Genre:graphic animated adventure
Lead Artist: Kenn Nishiuye
Executive Producer:Ted Markley
286/16 MHz or better; 12 megabytes of Hard Disk Space; 575 K of active RAM out of 640 K RAM;
VGA/MCGA; high density floppy drive (3.5 or 5.25 inch).
Sound: Roland, Ad Lib, Sound Blaster, Covox, Pro Audio Spectrum.
Recommended: 386/20 MHz or better, mouse, runs better on 486DX33MHz
In 1992, Microprose attempted to widen their audience to include the Animated Graphic Adventure gamers. Rex Nebular, Dragonsphere, and Return of the Phantom were released as a part of the effort to establish this new product line. Rex Nebular was the first graphic adventure game ever produced by Microprose, which was released right on the heels of the first Microprose role-playing adventure game, Darklands. While Darklands was marred by bugs which persisted until the Gold Edition, version 8 of the game was released, Rex Nebular was a quality project that ran without a hitch on the machines of its day.
The Microprose graphic animated adventure games had excellent graphics, plot, puzzles, and characterization, but never caught on with the public and the Microprose graphic animated adventure group was dropped from the microprose lineup. The game was produced with the Microprose Adventure Development (MADS) game system, and from a special animated game division of Microprose. Later all of the graphic adventure group were laid off by Microprose, when the game's did not sell. The greatest tragedy of the whole system is that these games were excellent.
A priceless vase is lost on a distant planet that doesn't exist! An irate colonel wants the vase back! And only one man is exprienced enough. . .skilled enough. . .And foolish enough to retrieve it! Rex Nebular. . .interstellar adventurer and bungling bachelor extraordinaire!
In the most far-out animated graphic adventure ever to land on store shelves, Rex Nebular will have you journeying through strange locations to unravel the myriad of puzzles and mysteries on Terra Androgena. . .a plaent populated entirely by bizarre alien women! A multituede of puzzles to unlock! Unprecedented, state-of-the-art graphics to astound even the most experienced animated graphic adventure players! All-new MADS (MicroProse Adventure Development System) interface lets players control specific actions of Rex Nebular!
Rex Nebular and the Cosmic Gender Bender. MicroProse enters the animated graphics adventure arena with a bang with this bawdy, irreverent outer space action farce. Interstellar super stud Rex Nebular is marooned on a world populated entirely by women. Can he escape? More importantly, does he want to? State-of-the-art graphics and animation dazzle your senses while outrageous humor tickles your funny bone. For IBM-PC/compatibles.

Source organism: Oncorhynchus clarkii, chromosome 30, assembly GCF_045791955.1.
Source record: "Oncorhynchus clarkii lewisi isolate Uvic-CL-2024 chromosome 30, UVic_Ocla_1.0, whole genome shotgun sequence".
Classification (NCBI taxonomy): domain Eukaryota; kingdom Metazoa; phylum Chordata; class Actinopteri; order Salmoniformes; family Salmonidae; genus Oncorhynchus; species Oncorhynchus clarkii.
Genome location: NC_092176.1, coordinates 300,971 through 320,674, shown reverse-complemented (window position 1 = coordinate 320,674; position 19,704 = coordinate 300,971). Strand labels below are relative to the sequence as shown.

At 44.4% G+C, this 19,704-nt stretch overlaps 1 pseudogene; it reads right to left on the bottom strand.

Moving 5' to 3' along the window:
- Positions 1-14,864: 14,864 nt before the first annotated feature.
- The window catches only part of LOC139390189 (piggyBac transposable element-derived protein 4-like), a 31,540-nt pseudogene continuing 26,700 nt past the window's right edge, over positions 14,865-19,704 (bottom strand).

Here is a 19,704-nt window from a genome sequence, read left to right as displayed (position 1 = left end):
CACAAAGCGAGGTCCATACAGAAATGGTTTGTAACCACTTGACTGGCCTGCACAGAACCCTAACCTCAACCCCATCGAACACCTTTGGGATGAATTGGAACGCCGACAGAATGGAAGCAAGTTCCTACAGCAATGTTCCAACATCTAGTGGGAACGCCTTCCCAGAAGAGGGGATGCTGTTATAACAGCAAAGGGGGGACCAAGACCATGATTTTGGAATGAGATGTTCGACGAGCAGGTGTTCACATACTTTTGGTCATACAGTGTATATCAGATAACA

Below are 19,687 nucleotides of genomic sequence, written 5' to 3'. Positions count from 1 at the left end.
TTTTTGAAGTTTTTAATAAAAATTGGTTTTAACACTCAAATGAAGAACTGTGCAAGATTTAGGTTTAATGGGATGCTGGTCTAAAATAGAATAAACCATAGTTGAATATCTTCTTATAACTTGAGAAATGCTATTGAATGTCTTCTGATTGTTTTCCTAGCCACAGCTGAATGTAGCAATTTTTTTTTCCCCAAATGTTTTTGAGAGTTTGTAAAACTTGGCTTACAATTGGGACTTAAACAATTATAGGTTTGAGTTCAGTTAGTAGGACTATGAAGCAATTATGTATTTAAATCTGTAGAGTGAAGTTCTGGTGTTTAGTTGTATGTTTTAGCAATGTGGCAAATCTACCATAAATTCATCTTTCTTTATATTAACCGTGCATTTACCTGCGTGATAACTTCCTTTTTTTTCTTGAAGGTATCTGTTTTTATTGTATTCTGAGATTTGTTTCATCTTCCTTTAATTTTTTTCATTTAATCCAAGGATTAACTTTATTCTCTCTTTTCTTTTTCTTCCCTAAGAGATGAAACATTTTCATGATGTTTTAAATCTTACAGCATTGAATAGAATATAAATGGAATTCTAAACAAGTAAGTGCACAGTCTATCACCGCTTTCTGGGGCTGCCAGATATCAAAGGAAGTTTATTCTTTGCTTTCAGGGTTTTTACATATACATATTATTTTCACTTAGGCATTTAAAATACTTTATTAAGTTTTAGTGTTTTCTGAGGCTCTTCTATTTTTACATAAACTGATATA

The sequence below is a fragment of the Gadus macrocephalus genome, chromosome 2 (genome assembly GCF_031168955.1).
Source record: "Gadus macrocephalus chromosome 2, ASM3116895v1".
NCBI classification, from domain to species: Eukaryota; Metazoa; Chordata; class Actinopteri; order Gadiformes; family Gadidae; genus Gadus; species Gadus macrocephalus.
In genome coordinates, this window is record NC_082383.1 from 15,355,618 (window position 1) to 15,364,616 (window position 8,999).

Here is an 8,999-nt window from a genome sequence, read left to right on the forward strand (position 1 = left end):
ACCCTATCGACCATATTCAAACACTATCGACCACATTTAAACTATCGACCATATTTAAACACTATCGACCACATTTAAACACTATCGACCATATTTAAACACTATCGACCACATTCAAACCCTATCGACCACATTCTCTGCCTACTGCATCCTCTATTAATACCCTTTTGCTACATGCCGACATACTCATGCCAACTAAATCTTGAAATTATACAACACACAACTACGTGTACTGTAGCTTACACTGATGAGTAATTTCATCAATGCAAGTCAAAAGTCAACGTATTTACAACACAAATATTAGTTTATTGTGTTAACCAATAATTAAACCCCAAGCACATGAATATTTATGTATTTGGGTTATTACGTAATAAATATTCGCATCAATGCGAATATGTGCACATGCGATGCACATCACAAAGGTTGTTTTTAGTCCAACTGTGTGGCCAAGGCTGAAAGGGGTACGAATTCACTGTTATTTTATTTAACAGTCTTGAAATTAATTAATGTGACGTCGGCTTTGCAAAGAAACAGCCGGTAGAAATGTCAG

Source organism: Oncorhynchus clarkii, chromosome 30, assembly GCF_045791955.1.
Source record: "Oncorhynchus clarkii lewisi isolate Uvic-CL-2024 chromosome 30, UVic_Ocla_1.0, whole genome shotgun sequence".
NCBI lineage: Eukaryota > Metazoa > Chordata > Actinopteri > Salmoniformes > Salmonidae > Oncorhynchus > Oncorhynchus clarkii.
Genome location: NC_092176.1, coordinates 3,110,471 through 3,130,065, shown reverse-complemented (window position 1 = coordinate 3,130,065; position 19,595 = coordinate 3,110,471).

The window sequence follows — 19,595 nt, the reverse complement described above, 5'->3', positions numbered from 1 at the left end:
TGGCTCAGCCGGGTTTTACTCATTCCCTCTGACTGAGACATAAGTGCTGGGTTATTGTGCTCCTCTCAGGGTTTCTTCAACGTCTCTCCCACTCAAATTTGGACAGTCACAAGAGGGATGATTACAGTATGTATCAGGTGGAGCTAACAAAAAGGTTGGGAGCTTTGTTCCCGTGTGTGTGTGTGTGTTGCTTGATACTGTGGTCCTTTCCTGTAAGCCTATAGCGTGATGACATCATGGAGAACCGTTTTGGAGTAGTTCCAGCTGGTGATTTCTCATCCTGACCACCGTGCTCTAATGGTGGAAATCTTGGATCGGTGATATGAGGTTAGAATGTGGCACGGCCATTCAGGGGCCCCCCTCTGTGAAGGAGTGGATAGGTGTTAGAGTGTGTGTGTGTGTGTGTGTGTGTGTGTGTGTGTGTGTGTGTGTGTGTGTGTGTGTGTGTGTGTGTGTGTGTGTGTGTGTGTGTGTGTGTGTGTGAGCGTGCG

Welcome to the outrageous universe of Rex Nebular and the Cosmic Gender Bender, MicroProse's off-the-wall entry into the animated graphics adventure gaming (AGA) genre.
"When we began this project, we thought we could contribute something significant to this genre," said Rex Nebular producer and game designer Matt Gruson. "Some games were strong technologically but weak in content and design. Others were the opposite. We planned to produce an AGA that would be strong on all counts. I think we've done that."
Rex Nebular, Gruson pointed out, boasts the most impressive graphics technology ever developed for a computer game. "We are absolutely pushing the state-of-the-art in image processing and animation," he said. "We're almost intimidated by how advanced Rex is, because our next game is going to have to live up to it."
One area in which these spectacular animation techniques are seen is during human movement, where Gruson and his team designed and coded their own video processing tools to create an animation process similar to rotoscoping, "but much more advanced." Characters in Rex Nebular move with uncanny realism and even reach for objects in realistic fashion. Most AGAs simply have selected objects disappear from view.
For the game's dazzling visual style, Gruson recruited Kenn Nishiuye, a highly-regarded artist in and out of computer gaming, as Art Director. Nishiuye's work can be seen in many popular Sierra AGAs. "Kenn was amazed at the power of our animation tools. He had to re-learn what he could and could not do. Because our artists can perform tasks that once required programmers, they have more control over their work. The results are spectacular."
Despite all the technology, Gruson knew that Rex Nebular must also be fun and challenging. The story is filled with puzzles and brain-teasers that reward intelligent and logical thinking. Multiple skill levels keep the game challenging for players of varying intuitive powers, and "naughty" and "nice" modes let players dictate how far the humor will go. A streamlined interface makes entering commands easy and comprehensive.
"There's no struggle to figure out how to tell the game what you want to do," Gruson said. "Along with a standard list of commands and actions, each object you encounter has its own specific list of verbs." Other innovations include an auto-resurrect mode which returns a recently killed character to the point in the game just prior to the moment of death.
The game also automatically saves your progress at the end of a session and allows you to resume there on the next play. "The only time that you need to save are at decision points, places where you may want to return to see the results of a different course of action," Gruson explained.
Rex Nebular will be released initially for IBM-PC/compatibles. Tentative machine requirements include 640K of RAM, 575K of free memory, and about 10MB of hard disk space for the entire game. 1 MB of RAM will be needed to hear the game's digitized speech. All major sound cards are supported. The game will also be structured to take full advantage of any machine enhancements a player might have, such as extended memory, video RAM, graphics accelerators, etc.